I really should start expecting story inflation, shouldn't I? It just keeps happening to me. Welcome, O readers, to the seventh blog post installment of "The Most Incredible Thing", which should be the second to last piece of the story. The main conflict is over, which means the only remaining pieces are the revelations and the wrap-up.
May 1 will see the Fiction Friday posting of the final segment of this story, and then on May 8 we'll have a creepy little tale which also features mirror magic. After that, your guess is as good as mine. Stories don't tend to give me a lot of notice before they move into my brain. Witness my current fanfic project, For Your Own Good, which was started on March 1 and will probably be 100,000 words long by the time I've posted those next two Fiction Friday pieces.
Today was a bit of a frustrating day, as I was stuck in one of Glass Bathroom Bank's "all-hands calls" for two hours. I couldn't even get a decent nap out of it, since I had to take the microphone around the room for questions after each segment. Fortunately our executives love to hear themselves talk so much that we didn't have time for our second or third Q&A session.
Honestly, what do they think those calls accomplish? Everybody gets bored and tunes out after 15-20 minutes of that stuff, tops. But you know what? That's not my decision to make. I just live through it, and categorize each call or meeting by the number of times I want to jump up and shout something very unprofessional. This meeting rated a 7 on that scale.
So after a 7-BS meeting, what's the perfect way to decompress? Write fairy tales, of course! And you reap the benefits, O readers. If you would care to support my fictional habits, please do go over to Patreon and pledge, or purchase one of my originals from the links on the Useful Links page, or leave a comment or review here or on one of my fan fiction sites -- all types of support are very much welcomed!
Thanks, as always, and please enjoy this beginning of the happy ending of my retelling of "The Most Incredible Thing"!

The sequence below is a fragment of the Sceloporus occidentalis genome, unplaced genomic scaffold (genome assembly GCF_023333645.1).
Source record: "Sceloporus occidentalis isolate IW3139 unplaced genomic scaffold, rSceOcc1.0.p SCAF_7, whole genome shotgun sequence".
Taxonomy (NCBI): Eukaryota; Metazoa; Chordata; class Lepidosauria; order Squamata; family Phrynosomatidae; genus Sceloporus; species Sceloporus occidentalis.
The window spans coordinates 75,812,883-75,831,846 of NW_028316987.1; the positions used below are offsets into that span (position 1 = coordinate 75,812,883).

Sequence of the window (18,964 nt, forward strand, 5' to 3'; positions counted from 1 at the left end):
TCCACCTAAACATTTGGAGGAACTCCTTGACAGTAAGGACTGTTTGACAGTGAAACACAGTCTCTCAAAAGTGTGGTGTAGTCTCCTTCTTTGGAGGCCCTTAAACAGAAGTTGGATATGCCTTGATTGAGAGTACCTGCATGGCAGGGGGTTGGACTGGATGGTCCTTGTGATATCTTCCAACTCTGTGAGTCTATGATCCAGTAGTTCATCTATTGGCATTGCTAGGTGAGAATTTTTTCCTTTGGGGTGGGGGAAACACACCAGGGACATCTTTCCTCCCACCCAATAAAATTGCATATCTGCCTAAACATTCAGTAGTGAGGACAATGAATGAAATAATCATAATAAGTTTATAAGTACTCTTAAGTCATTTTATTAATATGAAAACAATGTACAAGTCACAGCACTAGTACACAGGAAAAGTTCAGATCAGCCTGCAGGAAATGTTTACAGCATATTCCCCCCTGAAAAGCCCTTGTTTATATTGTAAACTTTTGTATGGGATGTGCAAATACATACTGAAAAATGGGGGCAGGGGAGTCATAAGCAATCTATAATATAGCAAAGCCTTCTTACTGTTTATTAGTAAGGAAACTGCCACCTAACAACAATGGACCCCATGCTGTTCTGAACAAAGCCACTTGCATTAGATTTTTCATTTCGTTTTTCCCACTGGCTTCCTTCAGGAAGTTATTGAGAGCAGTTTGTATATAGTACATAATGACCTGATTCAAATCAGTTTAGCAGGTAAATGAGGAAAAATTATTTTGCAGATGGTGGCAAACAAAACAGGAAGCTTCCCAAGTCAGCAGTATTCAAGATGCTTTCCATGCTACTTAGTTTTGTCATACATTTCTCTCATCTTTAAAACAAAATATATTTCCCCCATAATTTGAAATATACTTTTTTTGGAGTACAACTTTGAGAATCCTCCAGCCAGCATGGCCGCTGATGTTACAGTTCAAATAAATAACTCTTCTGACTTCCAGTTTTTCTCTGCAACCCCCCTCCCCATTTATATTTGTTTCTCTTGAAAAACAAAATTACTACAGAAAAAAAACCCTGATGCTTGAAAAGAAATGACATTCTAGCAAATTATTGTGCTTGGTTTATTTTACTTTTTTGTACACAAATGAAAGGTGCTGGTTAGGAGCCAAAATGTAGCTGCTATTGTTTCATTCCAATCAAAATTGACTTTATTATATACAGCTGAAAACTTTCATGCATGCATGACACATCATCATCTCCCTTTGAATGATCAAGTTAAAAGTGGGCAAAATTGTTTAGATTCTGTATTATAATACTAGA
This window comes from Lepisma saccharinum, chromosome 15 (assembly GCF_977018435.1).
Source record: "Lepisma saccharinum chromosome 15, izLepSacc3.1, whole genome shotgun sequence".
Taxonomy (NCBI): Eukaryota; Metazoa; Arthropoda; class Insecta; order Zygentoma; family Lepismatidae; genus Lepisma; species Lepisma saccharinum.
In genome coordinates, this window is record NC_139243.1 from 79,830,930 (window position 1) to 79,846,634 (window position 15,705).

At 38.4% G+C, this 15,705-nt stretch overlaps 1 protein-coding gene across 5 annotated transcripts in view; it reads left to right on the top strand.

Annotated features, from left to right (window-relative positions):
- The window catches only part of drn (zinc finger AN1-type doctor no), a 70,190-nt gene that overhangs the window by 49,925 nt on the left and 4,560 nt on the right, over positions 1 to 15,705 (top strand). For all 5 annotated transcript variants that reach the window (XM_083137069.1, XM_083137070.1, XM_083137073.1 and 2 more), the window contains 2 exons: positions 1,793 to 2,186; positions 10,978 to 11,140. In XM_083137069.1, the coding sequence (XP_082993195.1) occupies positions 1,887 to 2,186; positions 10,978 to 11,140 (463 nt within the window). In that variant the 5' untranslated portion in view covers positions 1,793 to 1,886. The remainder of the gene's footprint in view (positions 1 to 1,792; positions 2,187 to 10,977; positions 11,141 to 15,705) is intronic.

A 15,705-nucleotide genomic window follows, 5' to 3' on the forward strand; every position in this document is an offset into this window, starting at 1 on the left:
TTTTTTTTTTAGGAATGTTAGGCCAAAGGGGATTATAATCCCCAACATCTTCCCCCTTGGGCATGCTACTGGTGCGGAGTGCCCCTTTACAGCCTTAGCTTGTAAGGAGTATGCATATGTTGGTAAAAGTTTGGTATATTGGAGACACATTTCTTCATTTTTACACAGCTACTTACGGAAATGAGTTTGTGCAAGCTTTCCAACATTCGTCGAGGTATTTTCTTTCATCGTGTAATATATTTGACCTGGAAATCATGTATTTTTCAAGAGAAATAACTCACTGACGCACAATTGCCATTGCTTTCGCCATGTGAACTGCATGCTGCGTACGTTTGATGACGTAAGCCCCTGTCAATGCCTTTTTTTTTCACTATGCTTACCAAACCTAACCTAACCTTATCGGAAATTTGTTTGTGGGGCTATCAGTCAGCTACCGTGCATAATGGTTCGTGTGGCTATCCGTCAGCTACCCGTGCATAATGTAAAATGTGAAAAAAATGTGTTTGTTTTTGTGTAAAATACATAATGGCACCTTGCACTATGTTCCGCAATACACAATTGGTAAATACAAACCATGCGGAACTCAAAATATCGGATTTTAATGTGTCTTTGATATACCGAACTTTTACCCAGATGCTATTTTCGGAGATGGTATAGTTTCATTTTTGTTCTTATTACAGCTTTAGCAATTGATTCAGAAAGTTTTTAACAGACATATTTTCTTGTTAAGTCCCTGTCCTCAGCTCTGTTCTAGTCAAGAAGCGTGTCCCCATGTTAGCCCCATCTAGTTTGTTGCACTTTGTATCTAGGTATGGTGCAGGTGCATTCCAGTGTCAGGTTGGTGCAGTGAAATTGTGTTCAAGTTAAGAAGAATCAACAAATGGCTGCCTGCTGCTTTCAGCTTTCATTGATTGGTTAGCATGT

The crowd shrieked in terror, shrinking back from the terrible ogre who had stepped forth from the shattered mirror into reality, but the great cathedral was so crowded that they could not readily flee. Between the milling bodies, Rune caught a flash of waving white, and forced his way to the Princess Alvida's side. "Can you do anything?" he asked her when they stood together in the aisle.
"I think so, but I have never tried it before." Alvida bit her lip. "Will you help me?"
"With all my heart." Rune held out his hand, and Alvida took it. Together they faced the mirrors, where the figures of the hours from their wonderful clock still lay, limp and lifeless.
"Children, arise!" Alvida called out in her most commanding voice. "Though your bodies were broken, your spirits live on, in the minds and hearts of all who saw and loved you!"
"A work of art can never truly die, and works of art you were without a doubt," Rune added as Alvida's plan became clear to him. "Come forth and help us now, for we sorely need you!"
For one instant, he thought they had failed. Jan Larsen hung still in the grip of the ogre he had loosed, his struggles becoming more feeble by the second; the King's soldiers were beginning to take aim with their bows, but their faces showed their doubt that a mirror-monster could be harmed by ordinary arrows; the pushing and shoving at the doors as people fought for freedom would surely turn to trampling any second, and panic would turn a crowd into a mob—
Movement within the mirror caught his eye, and Alvida breathed a sigh of joyous satisfaction.